The measures for improving security that have been strongly recommended again and again for years continue to apply. Systems that are exposed to the Internet offer a potential attack surface. Therefore, careful consideration must be given to whether a particular system generally needs to be accessible from the Internet. If there is no valid reason why it needs to be accessible from the Internet, then it should not be exposed in this way. In addition, the usual precautions for employees in dealing with mails and file attachments apply. Here, the workforce can become a critical component of the security strategy. Those who train employees accordingly have an advantage here.
Attacks on business-critical applications have shown that the speed with which patches are installed alone can make the crucial difference between a prevented attack and a full-blown security incident. Even an installed protection solution can only be as good as it is allowed to be. For example, anyone who deliberately deactivates individual proactive components is depriving themselves of the chance to detect and prevent attacks in good time without any need.
The most important thing in this case is to implement the emergency plan. If there is no such plan yet, it is high time to develop one now. Even the simplest information is valuable in an emergency: For example, who are the internal contact persons or external service providers that employees can turn to, along with contact details. Specialized providers can provide support in this regard. Existing emergency plans should also include an contingency plan that allows continued operation even if external incident response is not available at short notice and the company is left on its own for the time being.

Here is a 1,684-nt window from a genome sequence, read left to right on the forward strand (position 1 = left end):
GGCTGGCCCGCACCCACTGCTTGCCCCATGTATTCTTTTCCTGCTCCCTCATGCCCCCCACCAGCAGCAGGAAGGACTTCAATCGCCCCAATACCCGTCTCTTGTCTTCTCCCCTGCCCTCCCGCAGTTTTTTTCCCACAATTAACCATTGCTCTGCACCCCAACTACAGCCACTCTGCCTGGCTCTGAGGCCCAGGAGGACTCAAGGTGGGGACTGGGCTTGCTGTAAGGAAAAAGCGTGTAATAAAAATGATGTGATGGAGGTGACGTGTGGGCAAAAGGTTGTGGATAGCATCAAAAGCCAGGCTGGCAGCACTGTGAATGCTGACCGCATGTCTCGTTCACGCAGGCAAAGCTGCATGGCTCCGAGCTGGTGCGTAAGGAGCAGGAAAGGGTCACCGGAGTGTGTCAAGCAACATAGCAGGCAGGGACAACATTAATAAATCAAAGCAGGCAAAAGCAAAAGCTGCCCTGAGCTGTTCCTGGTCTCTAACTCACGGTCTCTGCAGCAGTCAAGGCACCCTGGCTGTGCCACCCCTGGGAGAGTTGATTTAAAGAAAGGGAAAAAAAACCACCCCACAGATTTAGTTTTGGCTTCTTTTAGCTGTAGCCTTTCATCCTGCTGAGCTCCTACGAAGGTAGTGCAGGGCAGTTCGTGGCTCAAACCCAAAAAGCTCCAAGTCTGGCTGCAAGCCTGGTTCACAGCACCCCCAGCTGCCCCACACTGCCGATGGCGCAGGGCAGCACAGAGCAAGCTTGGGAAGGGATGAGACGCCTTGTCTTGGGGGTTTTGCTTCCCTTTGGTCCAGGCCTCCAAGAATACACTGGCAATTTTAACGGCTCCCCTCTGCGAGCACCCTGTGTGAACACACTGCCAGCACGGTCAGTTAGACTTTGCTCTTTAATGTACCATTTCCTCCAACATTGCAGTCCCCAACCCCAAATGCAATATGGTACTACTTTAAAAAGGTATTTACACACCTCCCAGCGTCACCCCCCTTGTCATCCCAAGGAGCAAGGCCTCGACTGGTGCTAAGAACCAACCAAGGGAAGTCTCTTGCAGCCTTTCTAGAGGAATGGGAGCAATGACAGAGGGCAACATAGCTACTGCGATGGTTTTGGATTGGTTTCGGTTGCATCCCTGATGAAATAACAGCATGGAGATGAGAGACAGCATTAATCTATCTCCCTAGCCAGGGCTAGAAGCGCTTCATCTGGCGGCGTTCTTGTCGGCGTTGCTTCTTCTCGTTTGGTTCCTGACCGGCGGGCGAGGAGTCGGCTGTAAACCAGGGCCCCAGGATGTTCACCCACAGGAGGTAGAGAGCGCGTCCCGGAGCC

The crucial thing at the moment is not to panic. Doing things just for the sake of "doing something and taking action" serves no good purpose. In an information vacuum, there is always the risk that incomplete or incorrect information will take on a life of its own. Half-knowledge and one's own convictions or beliefs quickly combine into something that can change the situation for the worse under these circumstances. Anyone who wants to change security providers because of current events, for ethical or other reasons, against the backdrop of the Ukraine conflict, cannot be dissuaded from doing so - but a change must not take place at the expense of security and, above all, not in a disorderly manner.
After the German Federal Office for Information Security (BSI) warned against the use of some competitor products, taking a careful look at one's own security solution has once again become more urgent. What is remarkable about the BSI's announcement is that it deviates fundamentally from everything that has been communicated in the past on similar issues. In many cases, IT managers and executives take the BSI announcement as an opportunity to immediately uninstall competitor products, even if a replacement is not yet ready. From a purely technical point of view, this kind of "head over heels" replacement makes only limited sense, even if it is politically understandable. That being said, the primary goal of IT managers should always be to protect corporate assets. Therefore, a change is only recommended if an alternative is ready to go and a seamless transition is guaranteed. Going without protection is never a good idea, even if it's only for a day or two. That's a day or two in which potential attackers have a clear shot. And as described above, it's never clear from which direction such an attack will come - even if we weren't in the geopolitical situation we are all facing right now. So this is a risk that any company willing to switch should weigh up very carefully.